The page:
White walls, stiff blanket, solitude, which part was a dream? I reached to pinch my own arm but stopped when I felt a sharp pain and a slight resistance. I blinked, still adjusting my eyes; it was much brighter than it was...when was that? I looked at my arm and discovered a tube attached to a needle piercing my skin. I thought there should be someone here—an attendant or some one with a comforting word. I looked around for another sign of a visit—balloons, cards, flowers. An IV tree, a television in the upper right hand corner of the room, my stiff graham cracker blanket on my bed, and me; that's all that I could see for now. I drifted back into a warm sleep.
I unclosed my eyes maybe a little while later when I had hoped I heard someone, and my mind was suddenly marauded with questions. How long have I been here? Who knows I'm here? Who cares I'm here? Where is here? Am I worth it? I started to look a little more ardently, still as scarcely aware as before. I noticed my room was shaped like an L. The enclosed corner must have been a bathroom. There were two doors and there seemed to be a sliver panel where the handle should've been; I only assumed it was a "push" at the time. There was also a window with severe blinds tightly drawn as lips with a secret.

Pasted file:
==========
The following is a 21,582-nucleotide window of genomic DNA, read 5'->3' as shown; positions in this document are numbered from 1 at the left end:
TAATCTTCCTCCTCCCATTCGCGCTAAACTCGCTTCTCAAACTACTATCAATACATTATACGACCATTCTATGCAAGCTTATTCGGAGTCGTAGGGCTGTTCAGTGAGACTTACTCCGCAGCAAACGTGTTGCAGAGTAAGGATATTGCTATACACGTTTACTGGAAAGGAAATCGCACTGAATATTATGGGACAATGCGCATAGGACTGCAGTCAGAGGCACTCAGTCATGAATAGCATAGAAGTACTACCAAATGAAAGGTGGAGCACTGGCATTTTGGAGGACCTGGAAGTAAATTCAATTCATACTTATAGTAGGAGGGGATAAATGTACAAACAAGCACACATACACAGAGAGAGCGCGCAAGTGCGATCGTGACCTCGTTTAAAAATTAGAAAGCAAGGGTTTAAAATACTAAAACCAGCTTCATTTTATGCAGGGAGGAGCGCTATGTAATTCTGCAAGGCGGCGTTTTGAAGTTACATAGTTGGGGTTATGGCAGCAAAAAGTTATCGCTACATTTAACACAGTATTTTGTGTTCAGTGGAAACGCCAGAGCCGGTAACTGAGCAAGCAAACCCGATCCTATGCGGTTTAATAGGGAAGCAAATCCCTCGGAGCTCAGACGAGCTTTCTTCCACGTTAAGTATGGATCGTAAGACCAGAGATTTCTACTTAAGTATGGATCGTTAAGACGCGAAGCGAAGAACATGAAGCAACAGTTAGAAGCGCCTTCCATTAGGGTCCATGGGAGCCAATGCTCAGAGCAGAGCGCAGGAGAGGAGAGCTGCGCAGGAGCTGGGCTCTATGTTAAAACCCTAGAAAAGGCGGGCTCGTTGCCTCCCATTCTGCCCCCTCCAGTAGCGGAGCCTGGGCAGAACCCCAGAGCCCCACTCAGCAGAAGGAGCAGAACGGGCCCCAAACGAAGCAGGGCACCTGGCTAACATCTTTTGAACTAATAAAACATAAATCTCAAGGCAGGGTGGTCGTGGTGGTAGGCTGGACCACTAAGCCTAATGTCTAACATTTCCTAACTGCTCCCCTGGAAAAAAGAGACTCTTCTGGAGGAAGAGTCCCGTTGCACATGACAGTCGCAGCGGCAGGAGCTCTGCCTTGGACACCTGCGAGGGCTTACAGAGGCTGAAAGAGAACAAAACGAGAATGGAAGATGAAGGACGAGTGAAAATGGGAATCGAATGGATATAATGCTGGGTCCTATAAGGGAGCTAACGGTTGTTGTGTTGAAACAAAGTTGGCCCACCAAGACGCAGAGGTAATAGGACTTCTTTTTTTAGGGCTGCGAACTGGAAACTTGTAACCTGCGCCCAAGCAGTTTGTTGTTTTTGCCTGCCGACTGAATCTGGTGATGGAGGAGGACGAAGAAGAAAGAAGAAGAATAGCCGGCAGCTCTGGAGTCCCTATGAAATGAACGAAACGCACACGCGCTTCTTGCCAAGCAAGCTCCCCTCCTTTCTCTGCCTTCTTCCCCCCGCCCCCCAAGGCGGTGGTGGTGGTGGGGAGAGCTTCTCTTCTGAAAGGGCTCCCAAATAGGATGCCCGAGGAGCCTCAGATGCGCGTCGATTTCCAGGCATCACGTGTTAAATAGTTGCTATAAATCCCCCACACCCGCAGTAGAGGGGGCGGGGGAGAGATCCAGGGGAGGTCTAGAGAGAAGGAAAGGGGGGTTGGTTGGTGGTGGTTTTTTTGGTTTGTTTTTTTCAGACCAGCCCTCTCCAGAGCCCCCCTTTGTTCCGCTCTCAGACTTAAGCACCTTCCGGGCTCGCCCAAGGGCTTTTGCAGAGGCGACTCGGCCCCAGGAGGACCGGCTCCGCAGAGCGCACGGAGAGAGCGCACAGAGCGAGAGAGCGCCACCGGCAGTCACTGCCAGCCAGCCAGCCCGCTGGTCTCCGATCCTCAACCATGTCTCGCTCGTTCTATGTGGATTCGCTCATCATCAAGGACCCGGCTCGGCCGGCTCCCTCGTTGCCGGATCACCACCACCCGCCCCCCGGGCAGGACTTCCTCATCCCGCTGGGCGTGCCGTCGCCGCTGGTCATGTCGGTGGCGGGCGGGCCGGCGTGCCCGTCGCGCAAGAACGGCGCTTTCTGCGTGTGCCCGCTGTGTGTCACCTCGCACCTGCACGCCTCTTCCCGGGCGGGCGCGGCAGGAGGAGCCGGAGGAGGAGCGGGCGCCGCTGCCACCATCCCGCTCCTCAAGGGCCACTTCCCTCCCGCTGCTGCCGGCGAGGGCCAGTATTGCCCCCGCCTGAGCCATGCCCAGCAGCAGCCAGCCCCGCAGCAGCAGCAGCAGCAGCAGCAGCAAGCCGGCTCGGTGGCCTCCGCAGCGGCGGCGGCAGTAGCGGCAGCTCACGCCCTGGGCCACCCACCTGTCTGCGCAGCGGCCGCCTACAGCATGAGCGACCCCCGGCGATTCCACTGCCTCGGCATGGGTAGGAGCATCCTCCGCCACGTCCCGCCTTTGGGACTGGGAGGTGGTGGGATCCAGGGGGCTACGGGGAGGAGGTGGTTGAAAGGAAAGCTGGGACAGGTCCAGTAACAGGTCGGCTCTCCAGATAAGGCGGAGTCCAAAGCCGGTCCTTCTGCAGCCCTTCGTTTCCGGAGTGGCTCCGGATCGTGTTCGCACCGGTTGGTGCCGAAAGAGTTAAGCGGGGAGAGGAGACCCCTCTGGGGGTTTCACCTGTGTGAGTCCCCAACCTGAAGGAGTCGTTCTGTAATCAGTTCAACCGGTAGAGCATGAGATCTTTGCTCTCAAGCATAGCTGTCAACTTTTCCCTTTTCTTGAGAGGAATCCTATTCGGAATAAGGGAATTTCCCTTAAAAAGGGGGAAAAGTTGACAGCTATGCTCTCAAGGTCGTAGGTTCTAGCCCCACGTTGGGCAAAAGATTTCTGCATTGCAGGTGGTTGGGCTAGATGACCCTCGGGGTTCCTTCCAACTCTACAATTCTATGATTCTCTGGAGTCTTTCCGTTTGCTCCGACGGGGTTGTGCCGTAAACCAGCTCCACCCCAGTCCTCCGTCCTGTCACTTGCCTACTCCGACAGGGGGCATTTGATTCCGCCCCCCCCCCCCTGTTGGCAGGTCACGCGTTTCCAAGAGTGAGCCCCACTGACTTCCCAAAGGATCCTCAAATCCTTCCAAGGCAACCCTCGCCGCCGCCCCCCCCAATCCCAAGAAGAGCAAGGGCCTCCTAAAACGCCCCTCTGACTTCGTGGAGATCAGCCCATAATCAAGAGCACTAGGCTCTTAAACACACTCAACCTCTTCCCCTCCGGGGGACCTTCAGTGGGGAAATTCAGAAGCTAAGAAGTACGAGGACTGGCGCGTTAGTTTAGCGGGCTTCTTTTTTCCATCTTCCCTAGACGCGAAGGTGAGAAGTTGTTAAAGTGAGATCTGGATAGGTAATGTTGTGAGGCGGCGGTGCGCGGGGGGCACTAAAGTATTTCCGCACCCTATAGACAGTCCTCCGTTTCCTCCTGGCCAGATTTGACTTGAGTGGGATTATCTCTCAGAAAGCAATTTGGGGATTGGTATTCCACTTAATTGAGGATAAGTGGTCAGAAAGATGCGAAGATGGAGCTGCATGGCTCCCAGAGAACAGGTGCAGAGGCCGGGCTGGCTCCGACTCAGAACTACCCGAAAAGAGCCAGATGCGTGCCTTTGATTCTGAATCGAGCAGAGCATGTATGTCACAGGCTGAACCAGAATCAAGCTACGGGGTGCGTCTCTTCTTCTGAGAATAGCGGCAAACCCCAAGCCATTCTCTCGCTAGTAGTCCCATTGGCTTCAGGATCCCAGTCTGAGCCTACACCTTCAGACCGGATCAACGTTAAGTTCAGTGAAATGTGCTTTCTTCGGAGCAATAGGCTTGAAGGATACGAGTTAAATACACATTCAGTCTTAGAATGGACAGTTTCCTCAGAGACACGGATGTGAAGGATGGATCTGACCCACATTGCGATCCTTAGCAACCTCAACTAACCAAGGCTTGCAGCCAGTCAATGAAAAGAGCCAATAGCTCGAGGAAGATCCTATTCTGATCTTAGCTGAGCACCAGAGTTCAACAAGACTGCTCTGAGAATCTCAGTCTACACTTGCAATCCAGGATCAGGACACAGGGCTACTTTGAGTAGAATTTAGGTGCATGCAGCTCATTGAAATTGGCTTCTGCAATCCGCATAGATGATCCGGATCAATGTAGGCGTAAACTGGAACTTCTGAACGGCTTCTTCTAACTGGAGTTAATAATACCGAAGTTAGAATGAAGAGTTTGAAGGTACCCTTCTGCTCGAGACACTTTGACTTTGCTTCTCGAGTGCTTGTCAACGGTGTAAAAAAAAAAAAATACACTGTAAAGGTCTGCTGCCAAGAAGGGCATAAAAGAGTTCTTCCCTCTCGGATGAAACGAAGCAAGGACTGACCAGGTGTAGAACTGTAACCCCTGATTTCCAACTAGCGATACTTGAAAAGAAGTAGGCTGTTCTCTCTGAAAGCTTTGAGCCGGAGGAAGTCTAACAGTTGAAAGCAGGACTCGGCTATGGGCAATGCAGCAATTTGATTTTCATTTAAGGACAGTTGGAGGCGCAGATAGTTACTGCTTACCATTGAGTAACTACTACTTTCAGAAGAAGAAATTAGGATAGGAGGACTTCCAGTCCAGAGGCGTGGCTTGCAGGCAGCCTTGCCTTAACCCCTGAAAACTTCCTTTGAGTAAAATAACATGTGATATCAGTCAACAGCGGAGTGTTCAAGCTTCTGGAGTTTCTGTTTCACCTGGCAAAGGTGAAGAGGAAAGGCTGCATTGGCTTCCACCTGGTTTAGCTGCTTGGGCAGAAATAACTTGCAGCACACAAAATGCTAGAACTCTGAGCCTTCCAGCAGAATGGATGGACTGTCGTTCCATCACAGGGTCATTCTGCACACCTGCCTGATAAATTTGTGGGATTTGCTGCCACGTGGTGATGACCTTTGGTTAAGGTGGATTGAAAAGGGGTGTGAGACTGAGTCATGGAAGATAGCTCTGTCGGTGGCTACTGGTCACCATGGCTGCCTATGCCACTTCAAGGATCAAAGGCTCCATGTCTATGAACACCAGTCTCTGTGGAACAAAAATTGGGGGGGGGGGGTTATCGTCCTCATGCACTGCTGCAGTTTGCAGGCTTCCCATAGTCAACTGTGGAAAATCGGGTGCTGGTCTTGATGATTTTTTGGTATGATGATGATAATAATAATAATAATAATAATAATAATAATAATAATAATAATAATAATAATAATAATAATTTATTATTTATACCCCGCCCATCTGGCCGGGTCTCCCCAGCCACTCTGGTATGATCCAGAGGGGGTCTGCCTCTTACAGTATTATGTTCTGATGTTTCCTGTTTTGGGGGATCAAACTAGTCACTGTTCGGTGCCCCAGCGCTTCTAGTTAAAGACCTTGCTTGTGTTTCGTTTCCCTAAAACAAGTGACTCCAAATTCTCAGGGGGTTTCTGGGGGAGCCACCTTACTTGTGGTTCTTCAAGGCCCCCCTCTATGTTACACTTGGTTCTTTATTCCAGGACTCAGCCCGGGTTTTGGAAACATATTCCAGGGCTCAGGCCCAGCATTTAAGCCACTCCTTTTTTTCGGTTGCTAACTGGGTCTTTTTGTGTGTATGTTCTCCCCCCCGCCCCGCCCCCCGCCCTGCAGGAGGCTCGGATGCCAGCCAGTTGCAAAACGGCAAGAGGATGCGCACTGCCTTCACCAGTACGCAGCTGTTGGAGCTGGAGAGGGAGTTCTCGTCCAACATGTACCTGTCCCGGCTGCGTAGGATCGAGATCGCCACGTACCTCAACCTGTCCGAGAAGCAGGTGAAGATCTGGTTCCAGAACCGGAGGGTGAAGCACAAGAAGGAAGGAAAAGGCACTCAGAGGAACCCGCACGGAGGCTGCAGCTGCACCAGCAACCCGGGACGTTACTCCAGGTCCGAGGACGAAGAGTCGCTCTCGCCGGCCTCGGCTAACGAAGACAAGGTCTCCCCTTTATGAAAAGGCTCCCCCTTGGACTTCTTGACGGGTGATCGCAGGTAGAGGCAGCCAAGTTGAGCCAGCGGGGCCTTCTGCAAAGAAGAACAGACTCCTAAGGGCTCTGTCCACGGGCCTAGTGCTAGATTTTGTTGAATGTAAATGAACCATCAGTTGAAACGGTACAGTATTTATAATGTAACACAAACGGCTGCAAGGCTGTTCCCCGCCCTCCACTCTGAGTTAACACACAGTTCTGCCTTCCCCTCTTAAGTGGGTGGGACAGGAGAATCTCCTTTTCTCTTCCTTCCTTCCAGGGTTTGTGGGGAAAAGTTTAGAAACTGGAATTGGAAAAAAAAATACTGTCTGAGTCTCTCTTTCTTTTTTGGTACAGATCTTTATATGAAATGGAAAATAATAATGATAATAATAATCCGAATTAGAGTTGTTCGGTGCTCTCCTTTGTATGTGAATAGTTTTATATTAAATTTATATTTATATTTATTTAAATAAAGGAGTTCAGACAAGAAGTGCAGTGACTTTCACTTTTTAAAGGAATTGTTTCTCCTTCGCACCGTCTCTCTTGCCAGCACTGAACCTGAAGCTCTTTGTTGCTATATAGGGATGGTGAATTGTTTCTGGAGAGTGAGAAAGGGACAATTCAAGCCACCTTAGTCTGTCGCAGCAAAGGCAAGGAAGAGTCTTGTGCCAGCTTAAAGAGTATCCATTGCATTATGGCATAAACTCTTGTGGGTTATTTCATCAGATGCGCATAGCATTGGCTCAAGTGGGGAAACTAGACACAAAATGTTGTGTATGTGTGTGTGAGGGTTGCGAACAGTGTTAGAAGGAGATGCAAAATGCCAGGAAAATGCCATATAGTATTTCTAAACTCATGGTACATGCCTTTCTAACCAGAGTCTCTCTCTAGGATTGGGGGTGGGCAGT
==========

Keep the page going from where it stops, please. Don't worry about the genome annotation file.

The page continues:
I had no idea how long I'd been in this place, or what day it was. I strained to stay awake through my intense yawns. I thought that it seemed unnatural for me to be sleeping all the time—something about that I.V. maybe. I pulled it out, the one and a half inch of the small metallic tube. I snapped it in half and felt a strong relief to no longer have this obtrusion on my very inner personal space, and thought I could have a little rest on my own terms. What's better than a little R&R with some television? I figured whoever was about to come see me would be glad to see me so acclimated at my first awakening. I looked around for a remote and saw none, so I went to stand to manually turn on the television. I took off my blanket and noticed my legs looking pale, emaciated, and old. I must have been sleeping or in the car for a longer time than I had originally thought. I passed on that thought and strained to reach the shiny knob. It flicked and the television hummed as most old televisions do when they're warming up. A black and white picture emanated from the center, shivered, and then was still. It was a girl with thin, light hair in an unflattering, untailored shirt that went to her knees; she was looking up. I felt tired and took a step backwards to sit on my bed, and so did the girl. I looked again and waved my hand. So did my television personality.